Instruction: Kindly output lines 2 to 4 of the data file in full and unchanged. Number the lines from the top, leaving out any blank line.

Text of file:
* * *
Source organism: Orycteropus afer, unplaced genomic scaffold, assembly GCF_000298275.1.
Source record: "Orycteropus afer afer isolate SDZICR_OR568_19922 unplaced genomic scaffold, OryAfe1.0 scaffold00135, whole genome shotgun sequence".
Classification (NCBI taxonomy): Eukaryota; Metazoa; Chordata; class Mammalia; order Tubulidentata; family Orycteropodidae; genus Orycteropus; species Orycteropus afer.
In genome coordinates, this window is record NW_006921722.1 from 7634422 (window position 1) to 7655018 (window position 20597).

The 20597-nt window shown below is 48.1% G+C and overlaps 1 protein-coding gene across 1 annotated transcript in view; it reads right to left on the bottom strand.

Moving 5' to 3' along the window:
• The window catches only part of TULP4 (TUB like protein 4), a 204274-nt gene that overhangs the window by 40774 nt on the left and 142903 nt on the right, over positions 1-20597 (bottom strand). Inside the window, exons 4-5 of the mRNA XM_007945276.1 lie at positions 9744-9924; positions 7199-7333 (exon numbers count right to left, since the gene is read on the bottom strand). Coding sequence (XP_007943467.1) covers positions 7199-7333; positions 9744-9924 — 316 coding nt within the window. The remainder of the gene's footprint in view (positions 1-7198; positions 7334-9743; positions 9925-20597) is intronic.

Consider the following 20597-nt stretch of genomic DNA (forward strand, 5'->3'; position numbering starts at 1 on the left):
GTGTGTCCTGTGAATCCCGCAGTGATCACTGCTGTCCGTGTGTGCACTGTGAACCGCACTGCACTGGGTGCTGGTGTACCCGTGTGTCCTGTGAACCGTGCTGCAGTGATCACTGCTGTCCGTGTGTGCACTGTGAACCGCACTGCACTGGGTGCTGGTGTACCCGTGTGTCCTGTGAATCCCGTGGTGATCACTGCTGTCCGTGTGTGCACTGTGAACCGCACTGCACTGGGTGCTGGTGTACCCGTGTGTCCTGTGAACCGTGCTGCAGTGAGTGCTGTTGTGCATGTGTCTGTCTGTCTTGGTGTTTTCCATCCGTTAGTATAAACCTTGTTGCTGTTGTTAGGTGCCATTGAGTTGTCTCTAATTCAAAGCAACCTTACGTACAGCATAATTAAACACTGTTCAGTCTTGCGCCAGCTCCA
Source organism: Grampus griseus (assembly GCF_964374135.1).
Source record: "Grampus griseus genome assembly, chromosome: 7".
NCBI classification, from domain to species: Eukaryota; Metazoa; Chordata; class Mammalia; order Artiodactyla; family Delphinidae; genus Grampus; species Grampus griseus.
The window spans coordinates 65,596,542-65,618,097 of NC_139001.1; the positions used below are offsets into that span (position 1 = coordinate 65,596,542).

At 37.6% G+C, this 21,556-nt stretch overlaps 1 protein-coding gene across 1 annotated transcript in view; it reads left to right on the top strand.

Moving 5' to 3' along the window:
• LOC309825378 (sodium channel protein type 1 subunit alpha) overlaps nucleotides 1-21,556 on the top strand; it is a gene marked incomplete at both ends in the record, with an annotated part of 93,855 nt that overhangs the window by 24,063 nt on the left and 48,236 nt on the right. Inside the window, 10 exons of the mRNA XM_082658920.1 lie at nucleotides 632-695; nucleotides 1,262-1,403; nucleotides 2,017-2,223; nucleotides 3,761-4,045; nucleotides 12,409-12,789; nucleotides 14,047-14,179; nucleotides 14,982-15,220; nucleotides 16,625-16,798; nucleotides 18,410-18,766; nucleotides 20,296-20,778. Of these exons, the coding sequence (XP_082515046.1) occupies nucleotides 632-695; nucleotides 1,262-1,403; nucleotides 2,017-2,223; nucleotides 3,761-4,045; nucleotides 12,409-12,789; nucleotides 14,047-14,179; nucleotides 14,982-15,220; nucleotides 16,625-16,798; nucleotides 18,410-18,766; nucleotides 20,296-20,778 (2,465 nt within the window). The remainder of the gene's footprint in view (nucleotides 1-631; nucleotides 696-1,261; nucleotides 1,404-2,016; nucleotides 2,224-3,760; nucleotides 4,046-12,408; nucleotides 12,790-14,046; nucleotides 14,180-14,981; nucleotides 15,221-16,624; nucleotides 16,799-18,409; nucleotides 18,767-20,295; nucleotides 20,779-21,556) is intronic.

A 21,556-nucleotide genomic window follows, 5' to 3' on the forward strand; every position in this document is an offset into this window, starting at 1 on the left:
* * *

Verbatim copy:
Source record: "Orycteropus afer afer isolate SDZICR_OR568_19922 unplaced genomic scaffold, OryAfe1.0 scaffold00135, whole genome shotgun sequence".
Classification (NCBI taxonomy): Eukaryota; Metazoa; Chordata; class Mammalia; order Tubulidentata; family Orycteropodidae; genus Orycteropus; species Orycteropus afer.
In genome coordinates, this window is record NW_006921722.1 from 7634422 (window position 1) to 7655018 (window position 20597).